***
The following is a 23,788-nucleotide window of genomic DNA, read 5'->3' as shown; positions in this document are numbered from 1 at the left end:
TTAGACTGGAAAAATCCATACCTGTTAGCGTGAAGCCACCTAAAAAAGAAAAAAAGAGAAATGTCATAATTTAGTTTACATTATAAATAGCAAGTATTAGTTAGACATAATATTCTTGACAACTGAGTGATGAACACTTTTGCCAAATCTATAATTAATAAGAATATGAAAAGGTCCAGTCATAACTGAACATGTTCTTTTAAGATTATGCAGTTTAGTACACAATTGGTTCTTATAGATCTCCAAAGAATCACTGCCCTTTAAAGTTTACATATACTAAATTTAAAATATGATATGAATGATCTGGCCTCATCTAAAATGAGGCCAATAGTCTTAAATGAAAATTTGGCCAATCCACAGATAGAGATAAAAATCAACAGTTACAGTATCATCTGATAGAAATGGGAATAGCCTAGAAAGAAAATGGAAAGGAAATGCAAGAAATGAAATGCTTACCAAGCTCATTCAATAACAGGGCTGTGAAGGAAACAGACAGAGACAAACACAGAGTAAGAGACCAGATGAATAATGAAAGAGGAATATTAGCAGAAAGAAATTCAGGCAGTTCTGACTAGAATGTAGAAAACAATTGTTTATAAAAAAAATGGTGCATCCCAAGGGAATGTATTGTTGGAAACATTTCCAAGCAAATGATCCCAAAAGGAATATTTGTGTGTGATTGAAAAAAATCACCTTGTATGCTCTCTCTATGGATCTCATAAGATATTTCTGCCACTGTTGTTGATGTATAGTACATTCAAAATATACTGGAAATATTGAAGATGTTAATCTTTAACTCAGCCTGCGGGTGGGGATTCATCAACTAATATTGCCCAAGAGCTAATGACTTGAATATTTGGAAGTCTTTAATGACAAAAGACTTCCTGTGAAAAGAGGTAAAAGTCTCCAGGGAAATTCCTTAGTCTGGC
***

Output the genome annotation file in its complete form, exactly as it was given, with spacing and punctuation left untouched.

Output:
The following is a 23,788-nucleotide window of genomic DNA, read 5'->3' as shown; positions in this document are numbered from 1 at the left end:
TTAGACTGGAAAAATCCATACCTGTTAGCGTGAAGCCACCTAAAAAAGAAAAAAAGAGAAATGTCATAATTTAGTTTACATTATAAATAGCAAGTATTAGTTAGACATAATATTCTTGACAACTGAGTGATGAACACTTTTGCCAAATCTATAATTAATAAGAATATGAAAAGGTCCAGTCATAACTGAACATGTTCTTTTAAGATTATGCAGTTTAGTACACAATTGGTTCTTATAGATCTCCAAAGAATCACTGCCCTTTAAAGTTTACATATACTAAATTTAAAATATGATATGAATGATCTGGCCTCATCTAAAATGAGGCCAATAGTCTTAAATGAAAATTTGGCCAATCCACAGATAGAGATAAAAATCAACAGTTACAGTATCATCTGATAGAAATGGGAATAGCCTAGAAAGAAAATGGAAAGGAAATGCAAGAAATGAAATGCTTACCAAGCTCATTCAATAACAGGGCTGTGAAGGAAACAGACAGAGACAAACACAGAGTAAGAGACCAGATGAATAATGAAAGAGGAATATTAGCAGAAAGAAATTCAGGCAGTTCTGACTAGAATGTAGAAAACAATTGTTTATAAAAAAAATGGTGCATCCCAAGGGAATGTATTGTTGGAAACATTTCCAAGCAAATGATCCCAAAAGGAATATTTGTGTGTGATTGAAAAAAATCACCTTGTATGCTCTCTCTATGGATCTCATAAGATATTTCTGCCACTGTTGTTGATGTATAGTACATTCAAAATATACTGGAAATATTGAAGATGTTAATCTTTAACTCAGCCTGCGGGTGGGGATTCATCAACTAATATTGCCCAAGAGCTAATGACTTGAATATTTGGAAGTCTTTAATGACAAAAGACTTCCTGTGAAAAGAGGTAAAAGTCTCCAGGGAAATTCCTTAGTCTGGC